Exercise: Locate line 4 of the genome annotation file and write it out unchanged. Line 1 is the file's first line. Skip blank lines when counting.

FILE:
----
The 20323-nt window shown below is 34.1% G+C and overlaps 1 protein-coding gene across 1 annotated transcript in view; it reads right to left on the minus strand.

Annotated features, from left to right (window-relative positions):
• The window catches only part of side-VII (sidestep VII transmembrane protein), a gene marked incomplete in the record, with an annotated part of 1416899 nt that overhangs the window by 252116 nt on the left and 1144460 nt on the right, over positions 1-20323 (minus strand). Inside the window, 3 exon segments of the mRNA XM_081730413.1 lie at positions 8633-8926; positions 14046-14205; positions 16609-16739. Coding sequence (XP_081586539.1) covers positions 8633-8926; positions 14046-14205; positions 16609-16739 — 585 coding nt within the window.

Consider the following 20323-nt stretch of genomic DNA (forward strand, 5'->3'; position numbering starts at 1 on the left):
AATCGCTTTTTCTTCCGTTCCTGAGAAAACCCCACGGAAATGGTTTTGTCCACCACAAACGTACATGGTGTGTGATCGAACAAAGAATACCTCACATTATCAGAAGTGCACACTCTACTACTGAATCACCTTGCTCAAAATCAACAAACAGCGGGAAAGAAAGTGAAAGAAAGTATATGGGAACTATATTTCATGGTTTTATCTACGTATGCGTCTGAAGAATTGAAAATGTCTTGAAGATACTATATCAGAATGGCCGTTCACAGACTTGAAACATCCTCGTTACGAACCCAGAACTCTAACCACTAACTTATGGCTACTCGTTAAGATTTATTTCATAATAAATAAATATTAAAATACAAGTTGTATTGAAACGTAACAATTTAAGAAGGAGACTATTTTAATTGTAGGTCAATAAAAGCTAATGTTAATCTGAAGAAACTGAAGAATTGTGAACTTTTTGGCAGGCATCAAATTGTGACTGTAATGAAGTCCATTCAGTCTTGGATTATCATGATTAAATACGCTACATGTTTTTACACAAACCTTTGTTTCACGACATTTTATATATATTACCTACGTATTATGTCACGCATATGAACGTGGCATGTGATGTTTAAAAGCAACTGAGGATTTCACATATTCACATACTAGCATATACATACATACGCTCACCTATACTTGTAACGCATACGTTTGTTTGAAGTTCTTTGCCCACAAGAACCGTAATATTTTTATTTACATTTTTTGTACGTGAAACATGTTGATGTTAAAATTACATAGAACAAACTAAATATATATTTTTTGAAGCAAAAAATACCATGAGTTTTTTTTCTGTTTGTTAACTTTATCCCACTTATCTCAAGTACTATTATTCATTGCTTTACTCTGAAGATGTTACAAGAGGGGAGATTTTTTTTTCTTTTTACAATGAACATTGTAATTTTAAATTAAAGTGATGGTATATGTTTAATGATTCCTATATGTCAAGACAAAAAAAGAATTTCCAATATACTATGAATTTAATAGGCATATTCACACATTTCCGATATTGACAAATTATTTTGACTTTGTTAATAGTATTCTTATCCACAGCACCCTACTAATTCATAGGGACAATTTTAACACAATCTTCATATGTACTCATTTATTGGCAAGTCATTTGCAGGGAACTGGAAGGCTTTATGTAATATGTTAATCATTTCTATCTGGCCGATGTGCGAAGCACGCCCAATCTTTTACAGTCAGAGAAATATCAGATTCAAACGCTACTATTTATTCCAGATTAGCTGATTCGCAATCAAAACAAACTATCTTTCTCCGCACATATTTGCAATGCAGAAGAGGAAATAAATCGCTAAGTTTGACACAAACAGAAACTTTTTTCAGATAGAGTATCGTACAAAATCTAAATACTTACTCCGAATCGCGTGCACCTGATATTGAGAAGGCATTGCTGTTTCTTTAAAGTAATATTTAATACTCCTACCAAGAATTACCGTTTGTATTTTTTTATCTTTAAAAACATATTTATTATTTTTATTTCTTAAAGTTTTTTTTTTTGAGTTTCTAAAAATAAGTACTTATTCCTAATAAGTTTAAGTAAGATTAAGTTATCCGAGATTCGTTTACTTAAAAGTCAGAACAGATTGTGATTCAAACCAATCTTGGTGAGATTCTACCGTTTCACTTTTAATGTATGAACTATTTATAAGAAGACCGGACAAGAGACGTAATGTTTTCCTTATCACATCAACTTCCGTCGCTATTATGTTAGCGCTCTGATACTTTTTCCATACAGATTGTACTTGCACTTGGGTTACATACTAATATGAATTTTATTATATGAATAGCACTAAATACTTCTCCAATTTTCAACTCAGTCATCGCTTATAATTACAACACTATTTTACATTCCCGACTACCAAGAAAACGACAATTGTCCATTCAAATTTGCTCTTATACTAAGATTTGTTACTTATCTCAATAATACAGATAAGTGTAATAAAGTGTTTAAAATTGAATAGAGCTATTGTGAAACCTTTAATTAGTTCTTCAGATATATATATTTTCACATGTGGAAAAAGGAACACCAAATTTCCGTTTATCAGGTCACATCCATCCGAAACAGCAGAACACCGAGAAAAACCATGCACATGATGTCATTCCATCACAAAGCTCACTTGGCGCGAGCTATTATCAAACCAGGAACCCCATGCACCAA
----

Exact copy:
Consider the following 20323-nt stretch of genomic DNA (forward strand, 5'->3'; position numbering starts at 1 on the left):